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Manila Acapulco Galleon Trade Route

Posted by admin on Wednesday Jun 27, 2018 Under Uncategorized

Manila Acapulco RouteThe accounts of travels on the Chinese Galleon, the Manila Galleon, the Nao de China — the ships were called many things — were harrowing. It was a six month journey to cross over from the Phillipines to the coast of southern California always with the threat of running out of water or being caught in a typhoon. From California, the vessels sailed down the coast of Mexico to Acapulco where they stayed for many months until the winds were right for the three month voyage back. Once anchored in Acapulco bay, the . . .

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Centro Historico

Posted by admin on Wednesday Jun 27, 2018 Under Uncategorized

Palacio Nacional MexicoThe best place to observe the Zocolo, the Palacio Nacional, and the Metropolitian Cathedral is from the roof terrace of the old Majestic Hotel. It’s a bit down on its heels these days, which makes it all the more bohemian. When the Mexican writer and former ambassador to the US Carlos Fuentes was asked to write about the Palacio Nacional for the Mexico’s bi-centenial, he choose this terrace as the place to take notes for his article.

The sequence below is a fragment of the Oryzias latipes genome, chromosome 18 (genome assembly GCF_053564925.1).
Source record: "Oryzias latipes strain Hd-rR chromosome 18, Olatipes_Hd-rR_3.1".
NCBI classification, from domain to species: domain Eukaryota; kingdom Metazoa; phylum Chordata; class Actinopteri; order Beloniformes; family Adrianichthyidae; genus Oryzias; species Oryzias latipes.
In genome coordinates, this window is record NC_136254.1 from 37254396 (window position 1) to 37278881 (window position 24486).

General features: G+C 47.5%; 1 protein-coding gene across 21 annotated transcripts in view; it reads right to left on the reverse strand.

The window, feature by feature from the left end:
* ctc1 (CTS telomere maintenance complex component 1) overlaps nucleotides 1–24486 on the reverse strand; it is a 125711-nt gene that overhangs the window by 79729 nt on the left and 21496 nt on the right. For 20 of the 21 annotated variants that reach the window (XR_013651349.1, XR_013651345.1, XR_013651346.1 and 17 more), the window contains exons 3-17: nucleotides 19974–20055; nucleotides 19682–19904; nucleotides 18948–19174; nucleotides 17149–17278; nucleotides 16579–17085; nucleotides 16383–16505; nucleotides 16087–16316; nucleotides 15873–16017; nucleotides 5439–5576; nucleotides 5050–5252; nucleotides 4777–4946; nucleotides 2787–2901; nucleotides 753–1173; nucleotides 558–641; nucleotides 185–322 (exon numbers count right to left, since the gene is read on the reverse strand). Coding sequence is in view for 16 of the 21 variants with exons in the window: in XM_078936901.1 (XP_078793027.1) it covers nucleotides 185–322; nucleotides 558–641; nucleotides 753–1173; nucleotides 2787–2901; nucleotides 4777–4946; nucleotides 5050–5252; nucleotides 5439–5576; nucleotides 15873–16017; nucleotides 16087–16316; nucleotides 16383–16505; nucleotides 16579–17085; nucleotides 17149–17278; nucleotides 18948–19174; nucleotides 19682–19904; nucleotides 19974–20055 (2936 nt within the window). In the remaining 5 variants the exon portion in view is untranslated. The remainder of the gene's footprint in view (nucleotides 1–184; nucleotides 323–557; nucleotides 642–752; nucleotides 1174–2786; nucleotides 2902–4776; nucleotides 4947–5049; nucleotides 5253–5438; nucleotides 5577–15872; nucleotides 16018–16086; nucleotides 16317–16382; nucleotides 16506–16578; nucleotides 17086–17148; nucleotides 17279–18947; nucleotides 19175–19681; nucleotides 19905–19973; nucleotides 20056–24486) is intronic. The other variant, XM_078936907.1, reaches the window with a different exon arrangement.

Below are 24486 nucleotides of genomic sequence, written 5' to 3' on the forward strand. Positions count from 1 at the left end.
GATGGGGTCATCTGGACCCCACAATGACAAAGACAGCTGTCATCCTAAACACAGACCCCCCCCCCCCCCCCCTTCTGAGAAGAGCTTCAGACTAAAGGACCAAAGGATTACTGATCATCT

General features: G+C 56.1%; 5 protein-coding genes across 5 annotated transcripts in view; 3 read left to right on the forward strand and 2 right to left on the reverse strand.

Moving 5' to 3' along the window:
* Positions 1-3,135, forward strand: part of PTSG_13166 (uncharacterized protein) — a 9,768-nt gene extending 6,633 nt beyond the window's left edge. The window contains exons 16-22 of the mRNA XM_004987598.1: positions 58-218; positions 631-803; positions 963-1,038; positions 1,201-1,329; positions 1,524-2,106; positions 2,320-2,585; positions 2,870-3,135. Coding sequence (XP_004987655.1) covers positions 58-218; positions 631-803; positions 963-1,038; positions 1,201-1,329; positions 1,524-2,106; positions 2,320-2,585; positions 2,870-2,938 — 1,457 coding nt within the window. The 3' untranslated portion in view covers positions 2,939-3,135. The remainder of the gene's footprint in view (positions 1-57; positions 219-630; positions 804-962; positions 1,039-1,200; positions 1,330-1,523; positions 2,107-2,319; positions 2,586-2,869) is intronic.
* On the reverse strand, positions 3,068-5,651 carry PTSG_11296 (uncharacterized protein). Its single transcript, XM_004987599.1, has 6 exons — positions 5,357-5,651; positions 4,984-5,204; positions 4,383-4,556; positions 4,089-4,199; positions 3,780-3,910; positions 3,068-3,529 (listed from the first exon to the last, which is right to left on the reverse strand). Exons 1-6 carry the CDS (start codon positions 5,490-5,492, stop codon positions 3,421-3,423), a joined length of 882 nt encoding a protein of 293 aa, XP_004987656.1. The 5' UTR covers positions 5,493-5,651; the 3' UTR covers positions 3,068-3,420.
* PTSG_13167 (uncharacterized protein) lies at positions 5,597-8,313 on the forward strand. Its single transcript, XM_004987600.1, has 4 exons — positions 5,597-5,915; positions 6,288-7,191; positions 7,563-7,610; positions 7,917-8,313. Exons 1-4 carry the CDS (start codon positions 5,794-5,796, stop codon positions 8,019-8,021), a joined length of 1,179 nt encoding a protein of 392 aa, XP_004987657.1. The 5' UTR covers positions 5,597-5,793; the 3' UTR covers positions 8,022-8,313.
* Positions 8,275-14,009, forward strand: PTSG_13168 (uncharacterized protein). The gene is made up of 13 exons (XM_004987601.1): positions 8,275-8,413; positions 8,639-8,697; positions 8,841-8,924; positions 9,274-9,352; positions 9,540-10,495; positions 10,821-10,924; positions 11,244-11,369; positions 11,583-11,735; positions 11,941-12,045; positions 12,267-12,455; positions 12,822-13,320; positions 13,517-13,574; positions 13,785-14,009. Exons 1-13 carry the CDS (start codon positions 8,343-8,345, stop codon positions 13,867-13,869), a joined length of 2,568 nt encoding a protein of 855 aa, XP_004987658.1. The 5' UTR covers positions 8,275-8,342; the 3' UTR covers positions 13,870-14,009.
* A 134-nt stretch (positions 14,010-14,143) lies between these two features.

Here, high above the noise and hustle and bustle, you can begin to image life in the zocolo during the Viceregal Period in Mexico -- that 300 year period from the conquest to the War of Independence.

Within 100 years after the conquest, Mexico would go from being a Spanish outpost in the new world to one of the largest and wealthiest cities in the world. The conquistadores’ search for precious metals finally hit the motherlode, so to speak, in the silver mines of Mexico during the mid-1600s. By then the power and prestige of the conquistadores had waned -- in fact . . .

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Tenochitlan and Coyoacan

Posted by admin on Wednesday Jun 27, 2018 Under Uncategorized